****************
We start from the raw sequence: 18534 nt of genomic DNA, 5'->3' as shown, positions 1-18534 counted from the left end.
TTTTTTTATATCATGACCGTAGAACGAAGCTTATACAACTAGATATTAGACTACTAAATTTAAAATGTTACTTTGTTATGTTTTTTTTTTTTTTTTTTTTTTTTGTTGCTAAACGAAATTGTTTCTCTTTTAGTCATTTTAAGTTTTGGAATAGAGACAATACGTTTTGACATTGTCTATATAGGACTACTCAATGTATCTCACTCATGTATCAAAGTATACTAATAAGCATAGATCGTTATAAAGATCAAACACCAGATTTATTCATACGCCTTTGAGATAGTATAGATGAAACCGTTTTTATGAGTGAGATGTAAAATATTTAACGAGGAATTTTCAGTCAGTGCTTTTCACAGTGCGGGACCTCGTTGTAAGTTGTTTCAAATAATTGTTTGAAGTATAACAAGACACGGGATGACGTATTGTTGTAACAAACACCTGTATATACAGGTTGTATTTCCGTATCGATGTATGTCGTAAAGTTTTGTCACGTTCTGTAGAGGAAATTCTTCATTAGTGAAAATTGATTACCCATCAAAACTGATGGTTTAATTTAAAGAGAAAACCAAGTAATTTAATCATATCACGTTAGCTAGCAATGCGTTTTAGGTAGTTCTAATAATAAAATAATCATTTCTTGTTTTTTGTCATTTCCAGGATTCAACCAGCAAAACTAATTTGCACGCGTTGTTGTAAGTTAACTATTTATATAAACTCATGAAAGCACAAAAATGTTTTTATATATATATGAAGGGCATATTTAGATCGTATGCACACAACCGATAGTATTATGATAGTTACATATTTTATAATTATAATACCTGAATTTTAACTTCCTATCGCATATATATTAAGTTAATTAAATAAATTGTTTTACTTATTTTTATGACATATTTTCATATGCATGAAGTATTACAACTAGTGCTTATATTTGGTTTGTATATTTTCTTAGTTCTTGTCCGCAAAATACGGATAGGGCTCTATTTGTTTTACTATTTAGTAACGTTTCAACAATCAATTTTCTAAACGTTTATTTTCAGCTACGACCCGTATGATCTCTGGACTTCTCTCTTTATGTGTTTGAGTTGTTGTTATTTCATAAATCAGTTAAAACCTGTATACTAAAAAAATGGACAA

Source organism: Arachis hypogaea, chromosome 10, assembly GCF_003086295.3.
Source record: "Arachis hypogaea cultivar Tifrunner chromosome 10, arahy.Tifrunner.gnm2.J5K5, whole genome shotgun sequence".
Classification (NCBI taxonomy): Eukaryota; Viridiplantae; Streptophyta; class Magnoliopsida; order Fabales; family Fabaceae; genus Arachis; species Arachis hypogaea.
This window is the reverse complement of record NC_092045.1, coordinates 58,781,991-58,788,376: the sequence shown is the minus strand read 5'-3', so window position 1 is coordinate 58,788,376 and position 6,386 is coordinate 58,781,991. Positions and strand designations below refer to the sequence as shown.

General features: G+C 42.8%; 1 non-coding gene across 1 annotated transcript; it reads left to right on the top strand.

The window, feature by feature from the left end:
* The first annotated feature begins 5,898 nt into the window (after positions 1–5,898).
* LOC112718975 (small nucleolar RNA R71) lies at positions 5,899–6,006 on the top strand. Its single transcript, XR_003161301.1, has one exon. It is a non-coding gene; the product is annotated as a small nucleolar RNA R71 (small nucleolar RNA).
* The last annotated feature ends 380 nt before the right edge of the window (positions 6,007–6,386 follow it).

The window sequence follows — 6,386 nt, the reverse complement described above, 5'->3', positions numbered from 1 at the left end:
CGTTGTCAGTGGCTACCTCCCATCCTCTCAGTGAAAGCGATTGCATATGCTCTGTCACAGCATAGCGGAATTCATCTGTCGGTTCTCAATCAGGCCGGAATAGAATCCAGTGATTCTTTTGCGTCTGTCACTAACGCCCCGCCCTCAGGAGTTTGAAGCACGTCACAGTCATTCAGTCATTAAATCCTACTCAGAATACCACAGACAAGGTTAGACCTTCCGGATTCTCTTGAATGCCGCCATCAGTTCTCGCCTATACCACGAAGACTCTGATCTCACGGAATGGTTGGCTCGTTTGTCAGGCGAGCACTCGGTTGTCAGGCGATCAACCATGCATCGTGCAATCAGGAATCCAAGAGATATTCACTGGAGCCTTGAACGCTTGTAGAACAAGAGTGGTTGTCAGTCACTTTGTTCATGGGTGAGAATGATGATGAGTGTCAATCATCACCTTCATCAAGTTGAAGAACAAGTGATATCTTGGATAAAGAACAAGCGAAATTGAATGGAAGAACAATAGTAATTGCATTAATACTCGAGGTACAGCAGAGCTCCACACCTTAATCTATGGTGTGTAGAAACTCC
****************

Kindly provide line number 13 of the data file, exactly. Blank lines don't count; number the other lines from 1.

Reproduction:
CGTTGTCAGTGGCTACCTCCCATCCTCTCAGTGAAAGCGATTGCATATGCTCTGTCACAGCATAGCGGAATTCATCTGTCGGTTCTCAATCAGGCCGGAATAGAATCCAGTGATTCTTTTGCGTCTGTCACTAACGCCCCGCCCTCAGGAGTTTGAAGCACGTCACAGTCATTCAGTCATTAAATCCTACTCAGAATACCACAGACAAGGTTAGACCTTCCGGATTCTCTTGAATGCCGCCATCAGTTCTCGCCTATACCACGAAGACTCTGATCTCACGGAATGGTTGGCTCGTTTGTCAGGCGAGCACTCGGTTGTCAGGCGATCAACCATGCATCGTGCAATCAGGAATCCAAGAGATATTCACTGGAGCCTTGAACGCTTGTAGAACAAGAGTGGTTGTCAGTCACTTTGTTCATGGGTGAGAATGATGATGAGTGTCAATCATCACCTTCATCAAGTTGAAGAACAAGTGATATCTTGGATAAAGAACAAGCGAAATTGAATGGAAGAACAATAGTAATTGCATTAATACTCGAGGTACAGCAGAGCTCCACACCTTAATCTATGGTGTGTAGAAACTCC